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Hair Spacing Keeps Honeybees Clean During Pollination

Image result for images of honey bees with pollenWith honeybee colony health wavering and researchers trying to find technological ways of pollinating plants in the future, a new Georgia Tech study has looked at how the insects do their job and manage to stay clean. According to the study, a honeybee can carry up to 30 percent of its body weight in pollen because of the strategic spacing of its nearly three million hairs. The hairs cover the insect’s eyes and entire body in various densities that allow efficient cleaning and transport. “Without these hairs and their specialized spacing, it would be almost impossible for a honeybee to stay clean,” said Guillermo Amador, who led the study while pursuing his doctoral degree at Georgia Tech in mechanical engineering. This was evident when Amador and the team created a robotic honeybee leg to swipe pollen-covered eyes. When they covered the leg with wax, the smooth, hairless leg gathered four times less pollen.

“If we can start learning from natural pollinators, maybe we can create artificial pollinators to take stress off of bees,” said David Hu, a professor in the Woodruff School of Mechanical Engineering. “Our findings may also be used to create mechanical designs that help keep micro and nanostructured surfaces clean.” The study, “Honeybee hairs and pollenkitt are essential for pollen capture and removal,” is published in the journal Bioinspiration and Biomimetics.

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Scientists Hack A Human Cell And Reprogram It like A Computer

Image result for cellsCells are basically tiny computers: They send and receive inputs and output accordingly. If you chug a Frappuccino, your blood sugar spikes, and your pancreatic cells get the message. Output: more insulin. But cellular computing is more than just a convenient metaphor. In the last couple of decades, biologists have been working to hack the cells’ algorithm in an effort to control their processes. They’ve upended nature’s role as life’s software engineer, incrementally editing a cell’s algorithm—its DNA—over generations. In a paper published today in Nature Biotechnology, researchers programmed human cells to obey 109 different sets of logical instructions. With further development, this could lead to cells capable of responding to specific directions or environmental cues in order to fight disease or manufacture important chemicals.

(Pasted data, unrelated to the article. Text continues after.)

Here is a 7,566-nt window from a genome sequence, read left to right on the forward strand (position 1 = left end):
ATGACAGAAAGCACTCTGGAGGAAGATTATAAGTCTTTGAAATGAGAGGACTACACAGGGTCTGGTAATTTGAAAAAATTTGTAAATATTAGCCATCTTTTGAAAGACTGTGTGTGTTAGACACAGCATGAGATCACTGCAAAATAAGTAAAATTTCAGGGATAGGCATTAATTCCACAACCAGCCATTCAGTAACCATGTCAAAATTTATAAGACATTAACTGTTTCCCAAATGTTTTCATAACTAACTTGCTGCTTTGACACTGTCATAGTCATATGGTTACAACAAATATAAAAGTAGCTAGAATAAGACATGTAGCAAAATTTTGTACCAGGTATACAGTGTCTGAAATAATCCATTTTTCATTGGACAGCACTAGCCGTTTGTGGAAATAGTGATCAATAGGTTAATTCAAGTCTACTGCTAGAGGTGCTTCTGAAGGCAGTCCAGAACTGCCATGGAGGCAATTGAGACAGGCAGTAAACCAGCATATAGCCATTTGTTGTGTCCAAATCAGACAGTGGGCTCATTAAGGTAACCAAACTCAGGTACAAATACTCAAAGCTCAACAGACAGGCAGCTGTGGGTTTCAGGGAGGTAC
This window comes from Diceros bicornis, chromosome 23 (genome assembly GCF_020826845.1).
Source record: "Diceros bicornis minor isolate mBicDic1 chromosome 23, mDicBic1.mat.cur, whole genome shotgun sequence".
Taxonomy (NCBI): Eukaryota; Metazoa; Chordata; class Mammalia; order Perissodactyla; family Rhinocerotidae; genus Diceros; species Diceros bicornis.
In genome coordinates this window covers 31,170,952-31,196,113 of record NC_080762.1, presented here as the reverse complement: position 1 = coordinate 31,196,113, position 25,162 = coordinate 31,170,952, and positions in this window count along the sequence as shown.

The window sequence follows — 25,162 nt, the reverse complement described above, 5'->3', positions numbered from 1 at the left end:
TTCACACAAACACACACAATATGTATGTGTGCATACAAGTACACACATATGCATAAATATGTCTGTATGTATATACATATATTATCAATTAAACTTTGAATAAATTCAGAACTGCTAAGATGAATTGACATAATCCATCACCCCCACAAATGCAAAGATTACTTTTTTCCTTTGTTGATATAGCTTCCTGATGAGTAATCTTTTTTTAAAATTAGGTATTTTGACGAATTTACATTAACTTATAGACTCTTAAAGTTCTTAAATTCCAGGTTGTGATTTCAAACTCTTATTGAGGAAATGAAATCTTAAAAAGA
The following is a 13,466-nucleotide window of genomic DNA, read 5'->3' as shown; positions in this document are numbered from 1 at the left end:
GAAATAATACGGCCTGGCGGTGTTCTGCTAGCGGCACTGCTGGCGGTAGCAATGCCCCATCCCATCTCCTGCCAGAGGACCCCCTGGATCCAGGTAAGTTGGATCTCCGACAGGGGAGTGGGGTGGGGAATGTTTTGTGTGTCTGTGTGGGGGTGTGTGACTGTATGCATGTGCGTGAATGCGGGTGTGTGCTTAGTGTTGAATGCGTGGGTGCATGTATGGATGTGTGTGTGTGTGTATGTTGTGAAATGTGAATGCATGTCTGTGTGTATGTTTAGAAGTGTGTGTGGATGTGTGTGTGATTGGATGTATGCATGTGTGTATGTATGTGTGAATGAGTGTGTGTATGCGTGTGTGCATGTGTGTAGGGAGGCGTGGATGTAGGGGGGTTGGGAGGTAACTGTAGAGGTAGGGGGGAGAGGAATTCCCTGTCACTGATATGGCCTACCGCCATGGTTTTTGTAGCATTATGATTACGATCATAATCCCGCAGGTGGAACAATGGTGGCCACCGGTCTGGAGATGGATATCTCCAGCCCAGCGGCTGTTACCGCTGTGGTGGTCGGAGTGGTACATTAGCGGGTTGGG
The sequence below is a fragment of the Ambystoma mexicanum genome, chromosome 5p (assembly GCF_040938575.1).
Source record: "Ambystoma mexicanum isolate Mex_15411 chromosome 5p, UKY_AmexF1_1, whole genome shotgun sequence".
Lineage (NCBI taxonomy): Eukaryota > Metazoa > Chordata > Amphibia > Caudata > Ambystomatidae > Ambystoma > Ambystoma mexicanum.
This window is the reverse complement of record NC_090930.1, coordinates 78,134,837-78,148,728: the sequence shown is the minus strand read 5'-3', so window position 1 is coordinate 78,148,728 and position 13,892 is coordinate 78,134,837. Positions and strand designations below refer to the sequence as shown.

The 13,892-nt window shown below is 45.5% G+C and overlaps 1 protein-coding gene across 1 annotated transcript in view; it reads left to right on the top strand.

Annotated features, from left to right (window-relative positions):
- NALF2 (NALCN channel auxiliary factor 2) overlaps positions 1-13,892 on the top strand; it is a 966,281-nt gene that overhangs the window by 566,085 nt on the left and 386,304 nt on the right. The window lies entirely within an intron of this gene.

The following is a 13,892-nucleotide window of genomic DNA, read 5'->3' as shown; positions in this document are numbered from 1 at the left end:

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Why Are Primates Big-Brained? Researchers’ Answer Is Food for Thought

Brain size in primates is predicted by diet, an analysis by a team of New York University anthropologists indicates. These results call into question “the social brain hypothesis,” which has posited that humans and other primates are big-brained due to factors pertaining to sociality. The findings, which appear in the journal Nature Ecology and Evolution, reinforce the notion that both human and non-human primate brain evolution may be driven by differences in feeding rather than in socialization. “Are humans and other primates big-brained because of social pressures and the need to think about and track our social relationships, as some have argued?” asks James Higham, an assistant professor in NYU’s Department of Anthropology and a co-author of the new analysis. “This has come to be the prevailing view, but our findings do not support it—in fact, our research points to other factors, namely diet.”

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Scientists Assemble Zika Virus Mosquito Genome From Scratch

A team spanning Baylor College of Medicine, Rice University, Texas Children’s Hospital and the Broad Institute of MIT and Harvard has developed a new way to sequence genomes, which can assemble the genome of an organism, entirely from scratch, dramatically cheaper and faster. While there is much excitement about the so-called “$1000 genome” in medicine, when a doctor orders the DNA sequence of a patient, the test merely compares fragments of DNA from the patient to a reference genome. The task of generating a reference genome from scratch is an entirely different matter; for instance, the original human genome project took 10 years and cost $4 billion. The ability to quickly and easily generate a reference genome from scratch would open the door to creating reference genomes for everything from patients to tumors to all species on earth. Today in Science, the multi-institutional team reports a method – called 3D genome assembly – that can create a human reference genome, entirely from scratch, for less than $10,000.

To illustrate the power of 3D genome assembly, the researchers have assembled the 1.2 billion letter genome of the Aedes aegypti mosquito, which carries the Zika virus, producing the first end-to-end assembly of each of its three chromosomes. The new genome will enable scientists to better combat the Zika outbreak by identifying vulnerabilities in the mosquito that the virus uses to spread.